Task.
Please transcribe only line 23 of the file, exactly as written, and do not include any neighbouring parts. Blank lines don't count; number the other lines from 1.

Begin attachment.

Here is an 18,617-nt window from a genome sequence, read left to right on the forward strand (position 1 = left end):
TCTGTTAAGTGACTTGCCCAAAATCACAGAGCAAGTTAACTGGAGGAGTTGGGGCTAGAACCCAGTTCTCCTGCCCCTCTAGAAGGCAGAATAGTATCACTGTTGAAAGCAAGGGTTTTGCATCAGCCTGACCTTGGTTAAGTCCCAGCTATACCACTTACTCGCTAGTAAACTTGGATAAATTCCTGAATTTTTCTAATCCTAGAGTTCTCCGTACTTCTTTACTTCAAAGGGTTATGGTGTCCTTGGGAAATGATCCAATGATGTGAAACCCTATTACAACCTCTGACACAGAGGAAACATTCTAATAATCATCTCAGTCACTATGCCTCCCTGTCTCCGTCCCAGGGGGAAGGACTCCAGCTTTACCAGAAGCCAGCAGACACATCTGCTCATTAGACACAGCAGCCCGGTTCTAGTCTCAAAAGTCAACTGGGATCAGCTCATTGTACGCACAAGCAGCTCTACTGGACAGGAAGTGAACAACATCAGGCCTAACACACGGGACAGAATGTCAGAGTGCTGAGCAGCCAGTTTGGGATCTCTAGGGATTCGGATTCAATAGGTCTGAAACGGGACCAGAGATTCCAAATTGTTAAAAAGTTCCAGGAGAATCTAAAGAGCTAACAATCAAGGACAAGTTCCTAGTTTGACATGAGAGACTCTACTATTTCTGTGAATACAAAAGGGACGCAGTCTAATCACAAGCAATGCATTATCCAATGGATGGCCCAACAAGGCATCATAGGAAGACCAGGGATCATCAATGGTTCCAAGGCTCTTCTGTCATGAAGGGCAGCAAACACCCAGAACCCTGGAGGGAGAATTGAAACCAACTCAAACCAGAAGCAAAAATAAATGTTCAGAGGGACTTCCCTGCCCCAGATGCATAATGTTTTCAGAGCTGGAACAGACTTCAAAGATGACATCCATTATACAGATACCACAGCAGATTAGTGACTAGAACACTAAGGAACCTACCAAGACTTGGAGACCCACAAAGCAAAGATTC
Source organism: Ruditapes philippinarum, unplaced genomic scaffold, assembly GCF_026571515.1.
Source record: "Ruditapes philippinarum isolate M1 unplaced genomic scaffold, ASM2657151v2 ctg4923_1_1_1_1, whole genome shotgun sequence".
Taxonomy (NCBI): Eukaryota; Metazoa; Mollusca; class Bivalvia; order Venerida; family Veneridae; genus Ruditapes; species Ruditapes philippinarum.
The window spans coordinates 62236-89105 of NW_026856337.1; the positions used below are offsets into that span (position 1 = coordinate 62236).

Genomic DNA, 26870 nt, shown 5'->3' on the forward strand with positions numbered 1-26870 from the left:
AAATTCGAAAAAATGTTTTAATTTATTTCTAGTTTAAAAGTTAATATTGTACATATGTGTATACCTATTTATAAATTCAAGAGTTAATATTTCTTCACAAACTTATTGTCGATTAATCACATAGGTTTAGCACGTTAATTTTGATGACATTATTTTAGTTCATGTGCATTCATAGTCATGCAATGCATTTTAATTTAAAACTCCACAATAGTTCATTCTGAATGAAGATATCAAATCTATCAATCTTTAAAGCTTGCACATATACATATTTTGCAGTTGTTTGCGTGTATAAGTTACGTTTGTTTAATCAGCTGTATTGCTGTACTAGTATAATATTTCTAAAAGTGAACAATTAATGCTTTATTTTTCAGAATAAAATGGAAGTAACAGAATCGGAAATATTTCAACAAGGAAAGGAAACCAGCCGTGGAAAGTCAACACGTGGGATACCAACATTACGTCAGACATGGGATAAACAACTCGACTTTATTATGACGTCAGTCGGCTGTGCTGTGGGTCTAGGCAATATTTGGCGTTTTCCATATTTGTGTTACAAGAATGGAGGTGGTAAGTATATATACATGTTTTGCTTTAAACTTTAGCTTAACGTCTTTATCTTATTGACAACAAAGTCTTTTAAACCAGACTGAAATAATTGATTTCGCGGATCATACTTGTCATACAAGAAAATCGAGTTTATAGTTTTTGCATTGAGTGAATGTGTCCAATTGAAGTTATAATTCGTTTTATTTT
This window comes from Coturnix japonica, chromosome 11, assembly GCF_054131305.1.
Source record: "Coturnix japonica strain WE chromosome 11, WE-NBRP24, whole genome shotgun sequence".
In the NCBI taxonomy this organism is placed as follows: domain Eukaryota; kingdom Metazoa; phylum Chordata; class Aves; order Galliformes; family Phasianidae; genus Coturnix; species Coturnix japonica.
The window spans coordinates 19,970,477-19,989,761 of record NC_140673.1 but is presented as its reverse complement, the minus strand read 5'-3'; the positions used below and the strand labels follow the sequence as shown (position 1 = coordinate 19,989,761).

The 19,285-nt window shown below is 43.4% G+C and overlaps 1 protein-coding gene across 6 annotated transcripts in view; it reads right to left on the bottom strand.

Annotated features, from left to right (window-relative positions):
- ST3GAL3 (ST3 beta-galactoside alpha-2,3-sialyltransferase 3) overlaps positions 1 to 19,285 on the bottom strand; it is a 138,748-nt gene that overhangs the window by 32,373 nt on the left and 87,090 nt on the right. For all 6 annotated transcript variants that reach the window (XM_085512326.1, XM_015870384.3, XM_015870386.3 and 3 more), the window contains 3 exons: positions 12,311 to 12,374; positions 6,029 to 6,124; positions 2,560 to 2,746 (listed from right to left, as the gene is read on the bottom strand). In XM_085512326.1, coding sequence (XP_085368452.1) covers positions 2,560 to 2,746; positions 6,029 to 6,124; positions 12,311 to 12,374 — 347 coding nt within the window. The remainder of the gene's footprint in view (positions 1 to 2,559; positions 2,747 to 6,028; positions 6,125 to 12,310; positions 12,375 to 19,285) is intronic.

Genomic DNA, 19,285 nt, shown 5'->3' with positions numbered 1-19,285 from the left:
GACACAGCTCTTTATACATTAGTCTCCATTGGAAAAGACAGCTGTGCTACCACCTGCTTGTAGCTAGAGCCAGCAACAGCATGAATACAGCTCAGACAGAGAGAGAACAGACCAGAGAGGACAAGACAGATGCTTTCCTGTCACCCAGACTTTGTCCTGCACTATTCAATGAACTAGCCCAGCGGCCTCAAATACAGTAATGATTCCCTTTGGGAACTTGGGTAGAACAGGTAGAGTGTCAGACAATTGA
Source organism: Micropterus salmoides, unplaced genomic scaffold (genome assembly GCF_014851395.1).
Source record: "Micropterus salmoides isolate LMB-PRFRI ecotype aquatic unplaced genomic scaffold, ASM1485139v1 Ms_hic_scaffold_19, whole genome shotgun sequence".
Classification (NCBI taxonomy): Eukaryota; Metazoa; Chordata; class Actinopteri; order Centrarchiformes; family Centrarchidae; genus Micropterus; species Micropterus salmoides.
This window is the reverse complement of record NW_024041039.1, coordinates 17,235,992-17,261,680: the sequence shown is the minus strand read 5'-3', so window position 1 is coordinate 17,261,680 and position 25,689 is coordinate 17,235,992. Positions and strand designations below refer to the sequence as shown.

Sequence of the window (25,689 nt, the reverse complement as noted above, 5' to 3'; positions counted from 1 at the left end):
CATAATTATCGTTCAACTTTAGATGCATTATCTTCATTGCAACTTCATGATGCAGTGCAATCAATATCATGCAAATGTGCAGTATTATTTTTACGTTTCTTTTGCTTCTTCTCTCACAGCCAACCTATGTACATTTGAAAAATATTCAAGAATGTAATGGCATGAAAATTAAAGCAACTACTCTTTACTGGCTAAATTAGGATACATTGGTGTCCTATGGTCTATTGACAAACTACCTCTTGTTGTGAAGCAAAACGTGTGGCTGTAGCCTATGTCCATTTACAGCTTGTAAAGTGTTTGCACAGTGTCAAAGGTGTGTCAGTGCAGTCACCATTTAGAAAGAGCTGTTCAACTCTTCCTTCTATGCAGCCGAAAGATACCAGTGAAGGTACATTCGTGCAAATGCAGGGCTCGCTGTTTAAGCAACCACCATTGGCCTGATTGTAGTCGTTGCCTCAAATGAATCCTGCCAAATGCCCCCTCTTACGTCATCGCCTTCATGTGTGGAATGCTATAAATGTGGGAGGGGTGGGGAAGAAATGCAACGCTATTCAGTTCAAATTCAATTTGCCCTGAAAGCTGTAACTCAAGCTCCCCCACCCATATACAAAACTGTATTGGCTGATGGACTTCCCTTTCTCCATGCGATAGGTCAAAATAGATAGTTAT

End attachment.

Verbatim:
CATAATTATCGTTCAACTTTAGATGCATTATCTTCATTGCAACTTCATGATGCAGTGCAATCAATATCATGCAAATGTGCAGTATTATTTTTACGTTTCTTTTGCTTCTTCTCTCACAGCCAACCTATGTACATTTGAAAAATATTCAAGAATGTAATGGCATGAAAATTAAAGCAACTACTCTTTACTGGCTAAATTAGGATACATTGGTGTCCTATGGTCTATTGACAAACTACCTCTTGTTGTGAAGCAAAACGTGTGGCTGTAGCCTATGTCCATTTACAGCTTGTAAAGTGTTTGCACAGTGTCAAAGGTGTGTCAGTGCAGTCACCATTTAGAAAGAGCTGTTCAACTCTTCCTTCTATGCAGCCGAAAGATACCAGTGAAGGTACATTCGTGCAAATGCAGGGCTCGCTGTTTAAGCAACCACCATTGGCCTGATTGTAGTCGTTGCCTCAAATGAATCCTGCCAAATGCCCCCTCTTACGTCATCGCCTTCATGTGTGGAATGCTATAAATGTGGGAGGGGTGGGGAAGAAATGCAACGCTATTCAGTTCAAATTCAATTTGCCCTGAAAGCTGTAACTCAAGCTCCCCCACCCATATACAAAACTGTATTGGCTGATGGACTTCCCTTTCTCCATGCGATAGGTCAAAATAGATAGTTAT